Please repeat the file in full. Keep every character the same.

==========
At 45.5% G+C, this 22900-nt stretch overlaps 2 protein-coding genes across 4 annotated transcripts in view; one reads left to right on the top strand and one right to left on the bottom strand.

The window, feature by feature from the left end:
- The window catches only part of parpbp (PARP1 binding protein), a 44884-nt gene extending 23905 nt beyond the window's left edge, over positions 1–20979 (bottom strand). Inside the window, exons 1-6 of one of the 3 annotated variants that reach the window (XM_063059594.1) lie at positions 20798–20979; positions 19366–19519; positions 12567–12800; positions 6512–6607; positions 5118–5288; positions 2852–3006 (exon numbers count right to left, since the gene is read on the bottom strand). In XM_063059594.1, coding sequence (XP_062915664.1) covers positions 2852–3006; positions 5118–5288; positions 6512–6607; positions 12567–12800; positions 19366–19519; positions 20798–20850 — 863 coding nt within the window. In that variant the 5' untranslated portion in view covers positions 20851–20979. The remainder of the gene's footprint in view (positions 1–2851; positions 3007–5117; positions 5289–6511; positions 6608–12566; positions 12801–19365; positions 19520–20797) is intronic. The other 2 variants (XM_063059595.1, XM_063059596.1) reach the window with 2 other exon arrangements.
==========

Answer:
At 45.5% G+C, this 22900-nt stretch overlaps 2 protein-coding genes across 4 annotated transcripts in view; one reads left to right on the top strand and one right to left on the bottom strand.

The window, feature by feature from the left end:
- The window catches only part of parpbp (PARP1 binding protein), a 44884-nt gene extending 23905 nt beyond the window's left edge, over positions 1–20979 (bottom strand). Inside the window, exons 1-6 of one of the 3 annotated variants that reach the window (XM_063059594.1) lie at positions 20798–20979; positions 19366–19519; positions 12567–12800; positions 6512–6607; positions 5118–5288; positions 2852–3006 (exon numbers count right to left, since the gene is read on the bottom strand). In XM_063059594.1, coding sequence (XP_062915664.1) covers positions 2852–3006; positions 5118–5288; positions 6512–6607; positions 12567–12800; positions 19366–19519; positions 20798–20850 — 863 coding nt within the window. In that variant the 5' untranslated portion in view covers positions 20851–20979. The remainder of the gene's footprint in view (positions 1–2851; positions 3007–5117; positions 5289–6511; positions 6608–12566; positions 12801–19365; positions 19520–20797) is intronic. The other 2 variants (XM_063059595.1, XM_063059596.1) reach the window with 2 other exon arrangements.